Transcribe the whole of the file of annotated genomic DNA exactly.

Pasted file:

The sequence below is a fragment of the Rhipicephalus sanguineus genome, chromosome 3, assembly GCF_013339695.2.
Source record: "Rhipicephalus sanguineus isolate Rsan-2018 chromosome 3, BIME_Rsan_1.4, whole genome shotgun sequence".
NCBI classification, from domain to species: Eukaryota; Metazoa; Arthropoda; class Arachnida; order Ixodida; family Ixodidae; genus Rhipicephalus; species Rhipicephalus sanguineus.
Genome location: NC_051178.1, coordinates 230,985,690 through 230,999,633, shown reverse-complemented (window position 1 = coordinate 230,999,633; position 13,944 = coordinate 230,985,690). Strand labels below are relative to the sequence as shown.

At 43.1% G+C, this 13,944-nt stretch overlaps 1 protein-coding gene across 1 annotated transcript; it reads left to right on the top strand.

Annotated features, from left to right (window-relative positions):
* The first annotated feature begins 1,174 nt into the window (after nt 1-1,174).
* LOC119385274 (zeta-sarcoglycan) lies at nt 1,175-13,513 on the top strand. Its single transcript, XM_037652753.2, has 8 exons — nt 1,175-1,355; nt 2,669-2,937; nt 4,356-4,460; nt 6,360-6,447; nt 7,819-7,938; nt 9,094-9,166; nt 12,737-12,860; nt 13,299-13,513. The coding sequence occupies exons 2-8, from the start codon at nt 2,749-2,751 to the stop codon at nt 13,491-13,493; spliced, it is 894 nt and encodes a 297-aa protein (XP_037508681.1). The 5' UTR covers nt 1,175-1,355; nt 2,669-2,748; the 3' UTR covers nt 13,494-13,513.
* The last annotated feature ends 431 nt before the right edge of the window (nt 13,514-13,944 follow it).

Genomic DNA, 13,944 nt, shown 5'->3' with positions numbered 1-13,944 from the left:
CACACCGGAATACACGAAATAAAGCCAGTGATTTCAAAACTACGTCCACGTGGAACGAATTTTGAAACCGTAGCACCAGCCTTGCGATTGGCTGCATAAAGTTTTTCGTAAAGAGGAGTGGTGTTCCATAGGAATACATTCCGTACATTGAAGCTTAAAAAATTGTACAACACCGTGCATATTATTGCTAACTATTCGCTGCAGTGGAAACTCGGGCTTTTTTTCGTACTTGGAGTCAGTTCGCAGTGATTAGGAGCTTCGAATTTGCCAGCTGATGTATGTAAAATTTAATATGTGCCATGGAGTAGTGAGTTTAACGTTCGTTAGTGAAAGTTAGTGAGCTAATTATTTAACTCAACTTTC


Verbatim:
The sequence below is a fragment of the Rhipicephalus sanguineus genome, chromosome 3, assembly GCF_013339695.2.
Source record: "Rhipicephalus sanguineus isolate Rsan-2018 chromosome 3, BIME_Rsan_1.4, whole genome shotgun sequence".
NCBI classification, from domain to species: Eukaryota; Metazoa; Arthropoda; class Arachnida; order Ixodida; family Ixodidae; genus Rhipicephalus; species Rhipicephalus sanguineus.
Genome location: NC_051178.1, coordinates 230,985,690 through 230,999,633, shown reverse-complemented (window position 1 = coordinate 230,999,633; position 13,944 = coordinate 230,985,690). Strand labels below are relative to the sequence as shown.

At 43.1% G+C, this 13,944-nt stretch overlaps 1 protein-coding gene across 1 annotated transcript; it reads left to right on the top strand.

Annotated features, from left to right (window-relative positions):
* The first annotated feature begins 1,174 nt into the window (after nt 1-1,174).
* LOC119385274 (zeta-sarcoglycan) lies at nt 1,175-13,513 on the top strand. Its single transcript, XM_037652753.2, has 8 exons — nt 1,175-1,355; nt 2,669-2,937; nt 4,356-4,460; nt 6,360-6,447; nt 7,819-7,938; nt 9,094-9,166; nt 12,737-12,860; nt 13,299-13,513. The coding sequence occupies exons 2-8, from the start codon at nt 2,749-2,751 to the stop codon at nt 13,491-13,493; spliced, it is 894 nt and encodes a 297-aa protein (XP_037508681.1). The 5' UTR covers nt 1,175-1,355; nt 2,669-2,748; the 3' UTR covers nt 13,494-13,513.
* The last annotated feature ends 431 nt before the right edge of the window (nt 13,514-13,944 follow it).

Genomic DNA, 13,944 nt, shown 5'->3' with positions numbered 1-13,944 from the left:
CACACCGGAATACACGAAATAAAGCCAGTGATTTCAAAACTACGTCCACGTGGAACGAATTTTGAAACCGTAGCACCAGCCTTGCGATTGGCTGCATAAAGTTTTTCGTAAAGAGGAGTGGTGTTCCATAGGAATACATTCCGTACATTGAAGCTTAAAAAATTGTACAACACCGTGCATATTATTGCTAACTATTCGCTGCAGTGGAAACTCGGGCTTTTTTTCGTACTTGGAGTCAGTTCGCAGTGATTAGGAGCTTCGAATTTGCCAGCTGATGTATGTAAAATTTAATATGTGCCATGGAGTAGTGAGTTTAACGTTCGTTAGTGAAAGTTAGTGAGCTAATTATTTAACTCAACTTTC